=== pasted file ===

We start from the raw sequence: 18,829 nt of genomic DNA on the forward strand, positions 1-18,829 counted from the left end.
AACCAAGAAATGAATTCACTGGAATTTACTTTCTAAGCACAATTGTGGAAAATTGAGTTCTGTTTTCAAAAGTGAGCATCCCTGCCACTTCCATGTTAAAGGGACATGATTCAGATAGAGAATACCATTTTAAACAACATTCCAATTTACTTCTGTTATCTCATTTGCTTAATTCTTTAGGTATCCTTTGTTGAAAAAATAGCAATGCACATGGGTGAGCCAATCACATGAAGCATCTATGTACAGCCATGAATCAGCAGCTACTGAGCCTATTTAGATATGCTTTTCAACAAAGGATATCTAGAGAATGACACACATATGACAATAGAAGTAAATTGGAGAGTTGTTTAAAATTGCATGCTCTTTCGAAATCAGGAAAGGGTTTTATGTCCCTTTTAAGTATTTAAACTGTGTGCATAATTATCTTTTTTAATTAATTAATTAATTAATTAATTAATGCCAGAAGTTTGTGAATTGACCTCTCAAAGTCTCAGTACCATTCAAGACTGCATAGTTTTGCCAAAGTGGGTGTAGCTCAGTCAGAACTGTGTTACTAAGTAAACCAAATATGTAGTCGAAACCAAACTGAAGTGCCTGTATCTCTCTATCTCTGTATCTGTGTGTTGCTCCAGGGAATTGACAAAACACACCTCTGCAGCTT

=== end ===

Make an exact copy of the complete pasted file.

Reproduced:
We start from the raw sequence: 18,829 nt of genomic DNA on the forward strand, positions 1-18,829 counted from the left end.
AACCAAGAAATGAATTCACTGGAATTTACTTTCTAAGCACAATTGTGGAAAATTGAGTTCTGTTTTCAAAAGTGAGCATCCCTGCCACTTCCATGTTAAAGGGACATGATTCAGATAGAGAATACCATTTTAAACAACATTCCAATTTACTTCTGTTATCTCATTTGCTTAATTCTTTAGGTATCCTTTGTTGAAAAAATAGCAATGCACATGGGTGAGCCAATCACATGAAGCATCTATGTACAGCCATGAATCAGCAGCTACTGAGCCTATTTAGATATGCTTTTCAACAAAGGATATCTAGAGAATGACACACATATGACAATAGAAGTAAATTGGAGAGTTGTTTAAAATTGCATGCTCTTTCGAAATCAGGAAAGGGTTTTATGTCCCTTTTAAGTATTTAAACTGTGTGCATAATTATCTTTTTTAATTAATTAATTAATTAATTAATTAATGCCAGAAGTTTGTGAATTGACCTCTCAAAGTCTCAGTACCATTCAAGACTGCATAGTTTTGCCAAAGTGGGTGTAGCTCAGTCAGAACTGTGTTACTAAGTAAACCAAATATGTAGTCGAAACCAAACTGAAGTGCCTGTATCTCTCTATCTCTGTATCTGTGTGTTGCTCCAGGGAATTGACAAAACACACCTCTGCAGCTT